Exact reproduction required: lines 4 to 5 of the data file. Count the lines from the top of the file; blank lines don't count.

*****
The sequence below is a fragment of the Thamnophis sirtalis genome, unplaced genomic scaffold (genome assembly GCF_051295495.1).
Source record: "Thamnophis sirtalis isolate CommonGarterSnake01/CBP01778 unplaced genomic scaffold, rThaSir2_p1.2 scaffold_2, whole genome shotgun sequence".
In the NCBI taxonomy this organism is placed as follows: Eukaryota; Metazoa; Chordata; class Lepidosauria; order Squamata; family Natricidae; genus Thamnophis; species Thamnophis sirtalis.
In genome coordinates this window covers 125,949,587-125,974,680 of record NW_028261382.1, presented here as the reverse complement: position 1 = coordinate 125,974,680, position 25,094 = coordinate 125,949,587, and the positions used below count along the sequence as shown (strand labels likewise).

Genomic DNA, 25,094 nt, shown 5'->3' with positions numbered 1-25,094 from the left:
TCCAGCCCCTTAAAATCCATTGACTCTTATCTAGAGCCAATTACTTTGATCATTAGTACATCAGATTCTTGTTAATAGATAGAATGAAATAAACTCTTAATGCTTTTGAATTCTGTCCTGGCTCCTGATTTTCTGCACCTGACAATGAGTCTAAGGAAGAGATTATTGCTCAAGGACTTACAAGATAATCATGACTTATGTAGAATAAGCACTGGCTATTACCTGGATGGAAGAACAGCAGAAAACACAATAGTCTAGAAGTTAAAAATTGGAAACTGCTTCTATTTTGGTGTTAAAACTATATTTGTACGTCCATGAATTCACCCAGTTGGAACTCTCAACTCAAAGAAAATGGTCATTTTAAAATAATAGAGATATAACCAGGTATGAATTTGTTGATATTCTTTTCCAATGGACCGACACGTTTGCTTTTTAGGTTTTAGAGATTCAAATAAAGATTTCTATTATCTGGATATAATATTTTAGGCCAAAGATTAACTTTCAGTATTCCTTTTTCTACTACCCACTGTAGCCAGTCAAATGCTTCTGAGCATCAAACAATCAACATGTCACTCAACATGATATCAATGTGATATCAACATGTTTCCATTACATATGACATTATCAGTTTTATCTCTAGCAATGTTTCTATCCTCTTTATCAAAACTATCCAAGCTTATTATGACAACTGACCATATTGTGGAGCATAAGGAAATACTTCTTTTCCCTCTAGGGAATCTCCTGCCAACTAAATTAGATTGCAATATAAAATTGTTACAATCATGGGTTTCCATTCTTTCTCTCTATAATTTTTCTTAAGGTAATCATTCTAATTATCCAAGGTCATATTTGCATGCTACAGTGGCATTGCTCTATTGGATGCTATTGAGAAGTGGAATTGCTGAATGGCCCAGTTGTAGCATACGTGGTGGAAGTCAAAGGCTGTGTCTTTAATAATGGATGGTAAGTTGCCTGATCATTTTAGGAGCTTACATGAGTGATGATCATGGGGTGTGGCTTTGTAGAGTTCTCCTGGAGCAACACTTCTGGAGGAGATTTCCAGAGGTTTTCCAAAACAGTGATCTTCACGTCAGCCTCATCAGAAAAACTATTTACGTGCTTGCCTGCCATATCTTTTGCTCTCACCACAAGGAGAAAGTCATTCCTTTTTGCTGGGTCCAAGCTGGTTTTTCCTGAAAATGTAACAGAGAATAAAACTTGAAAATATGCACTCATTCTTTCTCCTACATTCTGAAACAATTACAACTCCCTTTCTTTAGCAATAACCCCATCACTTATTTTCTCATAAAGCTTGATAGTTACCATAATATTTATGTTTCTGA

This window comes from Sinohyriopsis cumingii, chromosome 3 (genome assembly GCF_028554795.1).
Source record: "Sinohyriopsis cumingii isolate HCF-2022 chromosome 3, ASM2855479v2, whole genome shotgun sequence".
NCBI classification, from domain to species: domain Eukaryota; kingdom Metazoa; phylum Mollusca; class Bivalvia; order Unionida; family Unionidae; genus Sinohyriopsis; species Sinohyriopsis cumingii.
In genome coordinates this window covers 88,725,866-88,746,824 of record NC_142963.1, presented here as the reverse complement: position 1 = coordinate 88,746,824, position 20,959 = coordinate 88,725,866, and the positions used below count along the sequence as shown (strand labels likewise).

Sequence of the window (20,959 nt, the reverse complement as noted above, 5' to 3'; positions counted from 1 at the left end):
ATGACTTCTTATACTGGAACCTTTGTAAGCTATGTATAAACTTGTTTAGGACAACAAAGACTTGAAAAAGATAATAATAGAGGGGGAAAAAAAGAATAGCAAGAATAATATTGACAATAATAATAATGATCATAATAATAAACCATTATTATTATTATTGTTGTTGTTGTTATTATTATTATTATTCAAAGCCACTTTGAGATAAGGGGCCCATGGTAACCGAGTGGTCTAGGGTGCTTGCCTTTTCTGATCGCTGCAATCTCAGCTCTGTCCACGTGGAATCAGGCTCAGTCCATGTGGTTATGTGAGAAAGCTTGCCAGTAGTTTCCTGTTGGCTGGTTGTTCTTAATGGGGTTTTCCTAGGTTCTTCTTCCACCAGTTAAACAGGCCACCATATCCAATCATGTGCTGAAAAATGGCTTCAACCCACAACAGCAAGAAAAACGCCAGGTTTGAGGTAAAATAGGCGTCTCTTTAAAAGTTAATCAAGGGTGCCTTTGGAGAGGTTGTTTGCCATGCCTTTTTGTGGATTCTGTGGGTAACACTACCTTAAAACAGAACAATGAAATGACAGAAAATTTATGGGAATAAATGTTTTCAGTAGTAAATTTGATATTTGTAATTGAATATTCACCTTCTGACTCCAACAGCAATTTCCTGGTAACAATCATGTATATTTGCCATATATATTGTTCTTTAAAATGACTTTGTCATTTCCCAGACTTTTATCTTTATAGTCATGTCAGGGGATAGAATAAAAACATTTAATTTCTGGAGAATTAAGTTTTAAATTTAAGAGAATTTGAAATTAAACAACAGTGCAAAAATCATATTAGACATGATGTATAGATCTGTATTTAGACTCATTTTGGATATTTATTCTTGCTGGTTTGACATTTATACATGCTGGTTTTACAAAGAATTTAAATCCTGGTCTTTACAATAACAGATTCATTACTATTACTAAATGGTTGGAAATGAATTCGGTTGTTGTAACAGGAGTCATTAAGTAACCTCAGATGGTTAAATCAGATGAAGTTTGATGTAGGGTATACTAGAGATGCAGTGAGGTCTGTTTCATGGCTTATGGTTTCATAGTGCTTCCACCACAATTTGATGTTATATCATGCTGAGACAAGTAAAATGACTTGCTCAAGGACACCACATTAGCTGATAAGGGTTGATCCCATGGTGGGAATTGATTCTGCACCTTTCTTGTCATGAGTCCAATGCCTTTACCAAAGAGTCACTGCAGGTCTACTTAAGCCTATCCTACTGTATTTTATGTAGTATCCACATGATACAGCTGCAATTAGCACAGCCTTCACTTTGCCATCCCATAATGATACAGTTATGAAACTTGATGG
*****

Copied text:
In genome coordinates this window covers 125,949,587-125,974,680 of record NW_028261382.1, presented here as the reverse complement: position 1 = coordinate 125,974,680, position 25,094 = coordinate 125,949,587, and the positions used below count along the sequence as shown (strand labels likewise).

Genomic DNA, 25,094 nt, shown 5'->3' with positions numbered 1-25,094 from the left: